Explaining his vote, India's representative said that Pakistan's statement challenged the unity and territorial integrity of India. He said that the right to self-determination must not be construed to condone any action that would disrupt or threaten the territorial integrity of a state, adding that India would oppose any attempts to misuse the principle of the right to self- determination for ulterior motives.

The right to self-determination implies free elections, democracy, equality, secularism and the rule of law, the Indian representative said, adding that the Government of Pakistan must first ensure the right to self-determination to its own people, before tabling resolutions on the universal right to self- determination.

Pakistan's representative, however, countered by saying that a vote for this principle was not a vote in favour of any issue; it was a vote for the principle involved, a principle central to the United Nations Charter and the basis for the existence of the United Nations.

Countries voting in favour of the resolution were: Albania, Algeria, Angola, Argentina, Armenia, Australia, Austria, Azerbaijan, Bahrain, Bangladesh, Bolivia, Bosnia and Herzegovina, Brazil, Brunei Darussalam, Bulgaria, Burkina Faso, Burundi, Cameroon, Canada, Cape Verde, Chile, China, Comoros, Congo, Costa
Rica, Croatia, Cuba, Democratic Republic of the Congo, Djibouti, Ecuador, Egypt, El Salvador, Eritrea, Ethiopia, Guatemala, Honduras, Iran, Ireland, Japan, Jordan, Kazakhstan, Kenya, Kuwait, Kyrgyzstan, Lebanon, Libya, Malaysia, Mali, Mauritania, Mexico, Mongolia, Morocco, Mozambique, Myanmar, New Zealand,
Nicaragua, Niger, Nigeria, Oman, Pakistan, Panama, Paraguay, Peru, Philippines, Portugal, Qatar, Republic of Korea, Saint Lucia, Saint Vincent and the Grenadines, Samoa, Saudi Arabia, Singapore, Somalia, Sudan, Suriname, Swaziland, Syria, Thailand, Togo, Trinidad and Tobago, Tunisia, Turkey, United Arab Emirates, Uruguay, Venezuela, Vietnam, Yemen.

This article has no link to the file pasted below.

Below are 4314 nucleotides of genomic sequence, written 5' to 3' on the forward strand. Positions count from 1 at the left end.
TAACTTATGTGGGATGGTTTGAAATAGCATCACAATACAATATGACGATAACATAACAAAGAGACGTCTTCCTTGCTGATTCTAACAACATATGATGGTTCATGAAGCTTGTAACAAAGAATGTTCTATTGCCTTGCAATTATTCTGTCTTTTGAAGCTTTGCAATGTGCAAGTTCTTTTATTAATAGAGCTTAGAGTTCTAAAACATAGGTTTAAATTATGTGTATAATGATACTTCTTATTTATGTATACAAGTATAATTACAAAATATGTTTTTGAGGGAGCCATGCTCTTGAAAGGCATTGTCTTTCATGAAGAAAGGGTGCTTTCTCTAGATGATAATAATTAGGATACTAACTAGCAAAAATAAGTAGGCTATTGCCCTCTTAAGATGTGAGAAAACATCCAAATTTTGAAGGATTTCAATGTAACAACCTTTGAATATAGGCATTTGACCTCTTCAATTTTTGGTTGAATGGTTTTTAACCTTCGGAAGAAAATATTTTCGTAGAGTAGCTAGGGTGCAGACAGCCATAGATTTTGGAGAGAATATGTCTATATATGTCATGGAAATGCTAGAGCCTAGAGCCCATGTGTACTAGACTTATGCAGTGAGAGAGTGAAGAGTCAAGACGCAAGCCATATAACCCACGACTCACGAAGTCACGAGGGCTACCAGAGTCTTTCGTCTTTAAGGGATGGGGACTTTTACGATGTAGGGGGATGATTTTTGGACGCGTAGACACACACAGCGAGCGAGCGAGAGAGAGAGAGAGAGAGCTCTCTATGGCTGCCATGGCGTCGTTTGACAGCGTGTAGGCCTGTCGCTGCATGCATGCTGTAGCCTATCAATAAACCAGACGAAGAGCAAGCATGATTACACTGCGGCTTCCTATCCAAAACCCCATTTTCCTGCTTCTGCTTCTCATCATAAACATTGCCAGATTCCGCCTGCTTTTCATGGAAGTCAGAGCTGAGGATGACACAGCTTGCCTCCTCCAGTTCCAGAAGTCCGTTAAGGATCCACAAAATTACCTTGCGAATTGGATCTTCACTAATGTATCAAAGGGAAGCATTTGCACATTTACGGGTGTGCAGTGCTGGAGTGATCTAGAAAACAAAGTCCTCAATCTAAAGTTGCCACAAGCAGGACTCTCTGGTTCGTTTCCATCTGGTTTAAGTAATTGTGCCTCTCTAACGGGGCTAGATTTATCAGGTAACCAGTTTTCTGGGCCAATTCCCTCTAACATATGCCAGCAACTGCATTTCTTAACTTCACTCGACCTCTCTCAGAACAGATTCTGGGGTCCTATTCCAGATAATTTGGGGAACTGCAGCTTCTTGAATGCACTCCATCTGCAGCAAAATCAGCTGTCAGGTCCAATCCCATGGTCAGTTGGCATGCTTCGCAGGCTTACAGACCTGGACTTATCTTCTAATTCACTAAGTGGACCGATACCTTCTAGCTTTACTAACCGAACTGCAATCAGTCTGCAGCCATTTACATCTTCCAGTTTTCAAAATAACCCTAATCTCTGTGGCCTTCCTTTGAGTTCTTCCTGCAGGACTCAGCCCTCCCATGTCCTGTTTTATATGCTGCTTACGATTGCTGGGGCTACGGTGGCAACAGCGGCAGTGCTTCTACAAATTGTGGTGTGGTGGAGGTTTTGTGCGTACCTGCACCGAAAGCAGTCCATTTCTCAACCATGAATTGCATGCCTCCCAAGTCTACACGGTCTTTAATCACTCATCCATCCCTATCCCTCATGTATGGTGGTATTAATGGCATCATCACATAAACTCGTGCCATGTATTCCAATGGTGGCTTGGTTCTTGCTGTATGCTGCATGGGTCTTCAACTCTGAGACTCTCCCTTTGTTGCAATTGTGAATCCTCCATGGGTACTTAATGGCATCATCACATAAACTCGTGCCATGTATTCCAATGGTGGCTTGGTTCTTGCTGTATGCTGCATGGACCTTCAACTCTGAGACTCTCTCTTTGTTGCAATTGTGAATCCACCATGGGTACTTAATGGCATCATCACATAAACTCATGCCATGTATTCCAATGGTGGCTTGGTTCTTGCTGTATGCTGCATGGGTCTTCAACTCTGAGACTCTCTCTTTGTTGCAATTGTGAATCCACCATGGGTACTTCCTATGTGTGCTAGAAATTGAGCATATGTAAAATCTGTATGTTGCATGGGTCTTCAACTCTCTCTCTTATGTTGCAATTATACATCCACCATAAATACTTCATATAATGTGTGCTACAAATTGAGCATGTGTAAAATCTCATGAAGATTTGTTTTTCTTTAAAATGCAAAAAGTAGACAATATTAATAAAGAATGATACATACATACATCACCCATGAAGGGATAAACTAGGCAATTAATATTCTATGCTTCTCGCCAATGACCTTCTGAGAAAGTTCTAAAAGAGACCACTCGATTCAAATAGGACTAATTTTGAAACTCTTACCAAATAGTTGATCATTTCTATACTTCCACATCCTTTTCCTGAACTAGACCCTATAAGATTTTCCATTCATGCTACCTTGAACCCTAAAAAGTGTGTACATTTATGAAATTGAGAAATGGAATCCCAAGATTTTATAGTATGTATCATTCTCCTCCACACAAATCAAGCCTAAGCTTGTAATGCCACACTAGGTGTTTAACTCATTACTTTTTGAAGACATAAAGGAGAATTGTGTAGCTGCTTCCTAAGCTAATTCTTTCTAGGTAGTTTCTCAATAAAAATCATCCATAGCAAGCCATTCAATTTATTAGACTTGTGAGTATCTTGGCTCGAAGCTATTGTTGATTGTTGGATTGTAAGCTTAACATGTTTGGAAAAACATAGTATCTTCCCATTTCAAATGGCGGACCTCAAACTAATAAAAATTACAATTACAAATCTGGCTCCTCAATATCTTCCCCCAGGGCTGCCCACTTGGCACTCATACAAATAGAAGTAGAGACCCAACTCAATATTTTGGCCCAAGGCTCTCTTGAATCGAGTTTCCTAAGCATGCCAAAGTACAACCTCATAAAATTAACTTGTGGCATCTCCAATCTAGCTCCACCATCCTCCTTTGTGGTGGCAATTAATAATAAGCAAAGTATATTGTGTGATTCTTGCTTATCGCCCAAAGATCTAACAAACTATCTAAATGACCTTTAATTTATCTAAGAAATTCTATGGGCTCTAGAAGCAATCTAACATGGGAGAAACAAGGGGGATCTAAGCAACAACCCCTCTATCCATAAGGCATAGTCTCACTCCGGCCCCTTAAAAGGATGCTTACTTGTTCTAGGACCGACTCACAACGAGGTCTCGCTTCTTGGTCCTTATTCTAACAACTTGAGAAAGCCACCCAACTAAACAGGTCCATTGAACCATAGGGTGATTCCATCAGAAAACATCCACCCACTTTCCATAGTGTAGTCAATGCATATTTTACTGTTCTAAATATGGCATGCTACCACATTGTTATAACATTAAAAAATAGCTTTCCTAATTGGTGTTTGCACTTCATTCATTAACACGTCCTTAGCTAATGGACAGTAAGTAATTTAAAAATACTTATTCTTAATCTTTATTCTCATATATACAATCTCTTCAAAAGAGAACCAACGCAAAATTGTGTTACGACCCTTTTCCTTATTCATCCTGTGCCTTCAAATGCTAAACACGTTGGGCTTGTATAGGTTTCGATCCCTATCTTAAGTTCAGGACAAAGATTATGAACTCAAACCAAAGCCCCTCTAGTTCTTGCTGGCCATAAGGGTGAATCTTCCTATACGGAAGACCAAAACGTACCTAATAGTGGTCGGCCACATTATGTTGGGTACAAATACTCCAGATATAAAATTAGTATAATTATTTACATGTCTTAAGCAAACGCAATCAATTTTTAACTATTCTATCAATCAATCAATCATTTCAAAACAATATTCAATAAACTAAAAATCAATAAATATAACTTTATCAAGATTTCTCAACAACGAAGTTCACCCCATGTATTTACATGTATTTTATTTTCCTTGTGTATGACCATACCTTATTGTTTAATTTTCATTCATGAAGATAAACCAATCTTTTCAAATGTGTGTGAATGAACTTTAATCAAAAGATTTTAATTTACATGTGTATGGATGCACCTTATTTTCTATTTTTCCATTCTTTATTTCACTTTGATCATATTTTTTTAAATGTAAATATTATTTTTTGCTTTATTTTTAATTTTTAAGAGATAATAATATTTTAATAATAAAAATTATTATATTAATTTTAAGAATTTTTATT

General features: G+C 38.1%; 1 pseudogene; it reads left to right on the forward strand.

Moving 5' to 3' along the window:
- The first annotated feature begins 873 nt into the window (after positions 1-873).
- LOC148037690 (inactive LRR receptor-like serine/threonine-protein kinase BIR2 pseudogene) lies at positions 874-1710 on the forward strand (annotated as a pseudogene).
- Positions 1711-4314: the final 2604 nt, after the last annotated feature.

Those who voted against were: Bhutan, India, Mauritius. Those who abstained were: The United States, Andorra, Antigua and Barbuda, Bahamas, Barbados, Belgium, Belize, Benin, Botswana, Cambodia, Colombia, Ctte d'Ivoire, Cyprus, Czech Republic, Democratic People's Republic of Korea, Denmark, Estonia, Federated States of Micronesia, Finland, France, Gabon, Georgia, Germany, Greece, Guyana, Hungary, Iceland, Indonesia, Israel, Italy, Jamaica, Latvia, Lesotho, Liechtenstein, Lithuania, Luxembourg, Madagascar, Malawi, Malta, Monaco, Namibia, Netherlands, Norway, Poland, Republic of Moldova, Romania, Russian Federation, Rwanda, San Marino, Senegal, Serbia and Montenegro, Sierra Leone, Slovakia, Slovenia, South Africa, Spain, Sri Lanka, Sweden, Switzerland, Tajikistan, The former Yugoslav Republic of Macedonia, Uganda, United Kingdom and United Republic of Tanzania.

The following were absent: Afghanistan, Belarus, Central African Republic, Chad, Dominica, Dominican Republic, Equatorial Guinea, Fiji, Gambia, Grenada, Guinea, Guinea-Bissau, Haiti, Iraq, Kiribati, Lao People's Democratic Republic, Liberia, Maldives, Marshall Islands, Nauru, Nepal, Palau, Papua New Guinea, Saint Kitts and Nevis, Sao Tome and Principe, Seychelles, Solomon Islands, Timor-Leste, Tonga, Turkmenistan, Tuvalu, Ukraine, Uzbekistan, Vanuatu, Zambia, Zimbabwe.